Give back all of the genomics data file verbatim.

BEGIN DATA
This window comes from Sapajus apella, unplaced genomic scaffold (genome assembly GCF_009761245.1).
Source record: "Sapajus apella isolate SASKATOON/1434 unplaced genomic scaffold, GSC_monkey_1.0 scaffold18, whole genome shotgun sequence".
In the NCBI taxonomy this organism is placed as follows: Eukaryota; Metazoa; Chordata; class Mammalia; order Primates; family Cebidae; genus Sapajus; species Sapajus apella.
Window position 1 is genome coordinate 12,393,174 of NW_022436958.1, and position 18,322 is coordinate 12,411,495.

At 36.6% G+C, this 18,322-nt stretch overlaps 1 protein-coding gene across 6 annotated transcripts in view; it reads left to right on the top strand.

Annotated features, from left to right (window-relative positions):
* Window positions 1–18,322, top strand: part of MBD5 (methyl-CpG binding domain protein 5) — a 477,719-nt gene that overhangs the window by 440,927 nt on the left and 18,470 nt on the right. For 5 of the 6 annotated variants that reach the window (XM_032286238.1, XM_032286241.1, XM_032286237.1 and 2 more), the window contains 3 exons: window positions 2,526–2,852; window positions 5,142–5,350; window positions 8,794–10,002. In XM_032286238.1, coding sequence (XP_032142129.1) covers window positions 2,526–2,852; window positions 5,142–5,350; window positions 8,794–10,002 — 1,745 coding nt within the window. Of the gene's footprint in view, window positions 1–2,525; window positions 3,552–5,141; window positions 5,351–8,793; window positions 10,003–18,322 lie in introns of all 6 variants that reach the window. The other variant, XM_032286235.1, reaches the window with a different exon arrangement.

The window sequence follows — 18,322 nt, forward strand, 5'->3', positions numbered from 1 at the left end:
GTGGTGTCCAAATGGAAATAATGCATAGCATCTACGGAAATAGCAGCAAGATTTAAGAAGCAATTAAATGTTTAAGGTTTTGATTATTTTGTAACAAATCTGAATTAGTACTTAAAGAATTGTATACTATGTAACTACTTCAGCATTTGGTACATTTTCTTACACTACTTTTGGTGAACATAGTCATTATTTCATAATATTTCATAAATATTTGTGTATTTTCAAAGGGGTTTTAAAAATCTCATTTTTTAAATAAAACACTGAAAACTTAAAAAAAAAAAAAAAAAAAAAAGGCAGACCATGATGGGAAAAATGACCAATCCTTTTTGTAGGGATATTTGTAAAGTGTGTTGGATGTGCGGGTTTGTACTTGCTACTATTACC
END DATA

This window comes from Sapajus apella, unplaced genomic scaffold (genome assembly GCF_009761245.1).
Source record: "Sapajus apella isolate SASKATOON/1434 unplaced genomic scaffold, GSC_monkey_1.0 scaffold18, whole genome shotgun sequence".
In the NCBI taxonomy this organism is placed as follows: Eukaryota; Metazoa; Chordata; class Mammalia; order Primates; family Cebidae; genus Sapajus; species Sapajus apella.
Window position 1 is genome coordinate 12,393,174 of NW_022436958.1, and position 18,322 is coordinate 12,411,495.

At 36.6% G+C, this 18,322-nt stretch overlaps 1 protein-coding gene across 6 annotated transcripts in view; it reads left to right on the top strand.

Annotated features, from left to right (window-relative positions):
* Window positions 1–18,322, top strand: part of MBD5 (methyl-CpG binding domain protein 5) — a 477,719-nt gene that overhangs the window by 440,927 nt on the left and 18,470 nt on the right. For 5 of the 6 annotated variants that reach the window (XM_032286238.1, XM_032286241.1, XM_032286237.1 and 2 more), the window contains 3 exons: window positions 2,526–2,852; window positions 5,142–5,350; window positions 8,794–10,002. In XM_032286238.1, coding sequence (XP_032142129.1) covers window positions 2,526–2,852; window positions 5,142–5,350; window positions 8,794–10,002 — 1,745 coding nt within the window. Of the gene's footprint in view, window positions 1–2,525; window positions 3,552–5,141; window positions 5,351–8,793; window positions 10,003–18,322 lie in introns of all 6 variants that reach the window. The other variant, XM_032286235.1, reaches the window with a different exon arrangement.

The window sequence follows — 18,322 nt, forward strand, 5'->3', positions numbered from 1 at the left end:
GTGGTGTCCAAATGGAAATAATGCATAGCATCTACGGAAATAGCAGCAAGATTTAAGAAGCAATTAAATGTTTAAGGTTTTGATTATTTTGTAACAAATCTGAATTAGTACTTAAAGAATTGTATACTATGTAACTACTTCAGCATTTGGTACATTTTCTTACACTACTTTTGGTGAACATAGTCATTATTTCATAATATTTCATAAATATTTGTGTATTTTCAAAGGGGTTTTAAAAATCTCATTTTTTAAATAAAACACTGAAAACTTAAAAAAAAAAAAAAAAAAAAAAGGCAGACCATGATGGGAAAAATGACCAATCCTTTTTGTAGGGATATTTGTAAAGTGTGTTGGATGTGCGGGTTTGTACTTGCTACTATTACC